Benj Pasek and Justin Paul
Gone Rogue Productions
From 16 August 2015 to 31 August 2015
Review by Liam Blain
What should have been a heart wrenching musical journey becomes an awkward leap to the finish in Gone Rogue Production’s Dogfight.
Pasek and Paul’s 2012 musical based on the Nancy Savoca 1991 film is set in 1960s San Francisco.
Following Eddie Birdlace (Sevan Keoshgerian) as he returns from Vietnam, the production tells his memories of what life was like before heading to the war zone. He and his friends organise a Dogfight whereby they will find an ugly girl each to bring to a party and, simply, the marine with the least attractive find wins money.
The musical has received great plaudits from both American and European critics alike with some catchy songs and an interesting storyline, however you can’t but feel that Gone Rogue has not done this show justice.
Robin Johnson’s direction is extremely minimalistic using only six boxes as main set pieces. It is an interesting idea although at times appears clunky as the cast manoeuvre their way around the stage carrying the heavy objects.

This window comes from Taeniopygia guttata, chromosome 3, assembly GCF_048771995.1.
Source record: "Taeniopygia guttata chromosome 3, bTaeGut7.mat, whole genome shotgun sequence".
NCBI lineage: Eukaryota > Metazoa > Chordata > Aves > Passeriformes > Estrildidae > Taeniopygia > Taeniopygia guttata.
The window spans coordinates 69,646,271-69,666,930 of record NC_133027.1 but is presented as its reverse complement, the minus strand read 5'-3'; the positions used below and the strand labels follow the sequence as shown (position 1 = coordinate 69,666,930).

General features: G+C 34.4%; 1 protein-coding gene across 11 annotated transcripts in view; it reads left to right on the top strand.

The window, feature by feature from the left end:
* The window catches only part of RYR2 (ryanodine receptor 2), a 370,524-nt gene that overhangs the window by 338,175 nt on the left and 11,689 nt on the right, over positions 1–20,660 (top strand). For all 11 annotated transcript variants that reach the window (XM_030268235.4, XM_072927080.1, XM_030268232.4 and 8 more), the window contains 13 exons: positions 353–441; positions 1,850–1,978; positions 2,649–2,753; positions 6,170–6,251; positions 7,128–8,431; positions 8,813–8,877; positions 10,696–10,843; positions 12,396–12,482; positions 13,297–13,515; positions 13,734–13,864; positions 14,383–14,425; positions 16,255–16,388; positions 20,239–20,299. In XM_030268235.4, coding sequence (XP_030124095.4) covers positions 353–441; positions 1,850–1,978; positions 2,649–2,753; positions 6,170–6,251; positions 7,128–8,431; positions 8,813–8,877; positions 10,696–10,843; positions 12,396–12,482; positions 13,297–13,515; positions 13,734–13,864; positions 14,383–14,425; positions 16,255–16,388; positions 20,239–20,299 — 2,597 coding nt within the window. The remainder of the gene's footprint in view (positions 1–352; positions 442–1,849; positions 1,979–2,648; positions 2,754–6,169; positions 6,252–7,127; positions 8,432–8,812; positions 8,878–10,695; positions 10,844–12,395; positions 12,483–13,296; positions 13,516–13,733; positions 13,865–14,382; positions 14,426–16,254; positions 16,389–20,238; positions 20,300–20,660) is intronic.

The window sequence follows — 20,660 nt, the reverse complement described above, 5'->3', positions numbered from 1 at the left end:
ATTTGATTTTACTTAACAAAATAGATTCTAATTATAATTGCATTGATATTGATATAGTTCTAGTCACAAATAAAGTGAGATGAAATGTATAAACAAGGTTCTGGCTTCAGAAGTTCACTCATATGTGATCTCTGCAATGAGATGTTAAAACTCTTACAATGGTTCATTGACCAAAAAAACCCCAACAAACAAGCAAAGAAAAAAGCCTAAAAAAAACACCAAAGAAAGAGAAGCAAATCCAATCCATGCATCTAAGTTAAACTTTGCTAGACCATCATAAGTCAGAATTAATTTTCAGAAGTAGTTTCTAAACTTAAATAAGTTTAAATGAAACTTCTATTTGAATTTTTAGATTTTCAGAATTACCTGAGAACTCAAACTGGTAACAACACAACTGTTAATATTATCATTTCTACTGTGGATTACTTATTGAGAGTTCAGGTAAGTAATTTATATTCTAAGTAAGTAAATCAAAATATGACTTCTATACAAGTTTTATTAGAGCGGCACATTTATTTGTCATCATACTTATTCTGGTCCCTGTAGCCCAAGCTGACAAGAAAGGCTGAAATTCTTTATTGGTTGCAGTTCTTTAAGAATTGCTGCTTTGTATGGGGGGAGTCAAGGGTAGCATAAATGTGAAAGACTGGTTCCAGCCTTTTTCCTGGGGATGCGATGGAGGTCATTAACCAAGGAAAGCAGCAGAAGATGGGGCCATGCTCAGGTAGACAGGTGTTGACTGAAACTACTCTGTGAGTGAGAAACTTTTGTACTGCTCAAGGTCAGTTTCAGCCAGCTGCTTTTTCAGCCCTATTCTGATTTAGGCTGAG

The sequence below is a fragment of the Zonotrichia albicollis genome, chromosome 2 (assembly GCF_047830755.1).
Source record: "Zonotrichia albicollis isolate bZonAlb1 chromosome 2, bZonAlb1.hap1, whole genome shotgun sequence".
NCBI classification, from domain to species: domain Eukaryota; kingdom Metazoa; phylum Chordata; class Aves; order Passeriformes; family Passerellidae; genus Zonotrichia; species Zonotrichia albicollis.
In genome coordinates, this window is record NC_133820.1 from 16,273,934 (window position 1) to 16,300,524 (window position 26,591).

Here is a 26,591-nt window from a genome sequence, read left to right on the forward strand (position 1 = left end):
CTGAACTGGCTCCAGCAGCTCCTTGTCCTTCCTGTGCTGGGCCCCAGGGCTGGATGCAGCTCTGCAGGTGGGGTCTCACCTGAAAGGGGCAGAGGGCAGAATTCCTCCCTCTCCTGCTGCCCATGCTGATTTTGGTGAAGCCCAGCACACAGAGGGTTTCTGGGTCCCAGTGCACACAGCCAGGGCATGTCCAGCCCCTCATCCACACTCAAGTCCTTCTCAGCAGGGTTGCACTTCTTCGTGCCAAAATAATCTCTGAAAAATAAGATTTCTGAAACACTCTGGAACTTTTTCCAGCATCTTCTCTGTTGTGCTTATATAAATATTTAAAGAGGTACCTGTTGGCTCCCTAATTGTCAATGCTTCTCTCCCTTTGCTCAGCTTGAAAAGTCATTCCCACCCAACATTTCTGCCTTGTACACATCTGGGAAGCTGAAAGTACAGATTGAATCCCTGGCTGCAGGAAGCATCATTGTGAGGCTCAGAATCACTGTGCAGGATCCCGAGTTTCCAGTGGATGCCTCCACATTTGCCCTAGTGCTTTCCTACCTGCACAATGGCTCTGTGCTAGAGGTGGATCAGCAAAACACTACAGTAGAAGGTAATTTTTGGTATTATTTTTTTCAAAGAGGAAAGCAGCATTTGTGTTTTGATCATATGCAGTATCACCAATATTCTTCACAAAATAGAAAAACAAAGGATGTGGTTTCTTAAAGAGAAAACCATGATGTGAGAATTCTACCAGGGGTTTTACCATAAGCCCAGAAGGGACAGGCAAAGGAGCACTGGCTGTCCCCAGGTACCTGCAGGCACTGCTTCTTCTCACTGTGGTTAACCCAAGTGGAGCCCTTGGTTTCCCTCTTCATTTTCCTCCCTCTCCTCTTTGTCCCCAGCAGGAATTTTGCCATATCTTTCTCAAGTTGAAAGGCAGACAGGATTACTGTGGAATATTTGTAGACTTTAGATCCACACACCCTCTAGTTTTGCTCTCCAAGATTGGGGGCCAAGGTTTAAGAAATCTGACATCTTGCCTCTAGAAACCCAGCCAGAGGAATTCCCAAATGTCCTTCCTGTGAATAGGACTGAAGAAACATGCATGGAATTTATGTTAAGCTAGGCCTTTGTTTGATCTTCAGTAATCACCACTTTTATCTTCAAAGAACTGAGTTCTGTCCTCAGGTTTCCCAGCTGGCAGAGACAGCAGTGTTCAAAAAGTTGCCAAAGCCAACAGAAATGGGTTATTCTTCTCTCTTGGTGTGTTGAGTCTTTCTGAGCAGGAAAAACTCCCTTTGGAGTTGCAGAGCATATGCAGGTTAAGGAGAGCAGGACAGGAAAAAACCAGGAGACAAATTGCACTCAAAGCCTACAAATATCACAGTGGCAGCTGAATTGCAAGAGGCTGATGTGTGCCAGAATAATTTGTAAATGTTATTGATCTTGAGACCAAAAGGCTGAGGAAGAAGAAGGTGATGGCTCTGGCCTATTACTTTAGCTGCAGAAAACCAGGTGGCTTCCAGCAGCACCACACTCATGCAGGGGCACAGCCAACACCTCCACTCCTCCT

There are many comedic moments in the piece including some great character acting during the actual Dogfight. However, the emotional ending is not conveyed as strongly as it could be, with Keoshgerian’s Birdlace appearing in pain rather than saddened by the recent events in his life.
The ensemble singing is at times out of tune, which makes for difficult listening at times, especially during the heartfelt song “Give Way”. Angharad Morgan as Rose does a fine job in conveying the beautiful lyrics, however the backing vocals by the chorus are discordant and out of time.
This production is male-heavy, however the talent of the female principals far outshines their male counterparts, leaving the audience longing for a scene injected with some girlish laughter. The men work well as an ensemble but their acting can at times be painful to witness.
Overall, Dogfight certainly has its redeeming features but another week in the rehearsal room would not have been time wasted.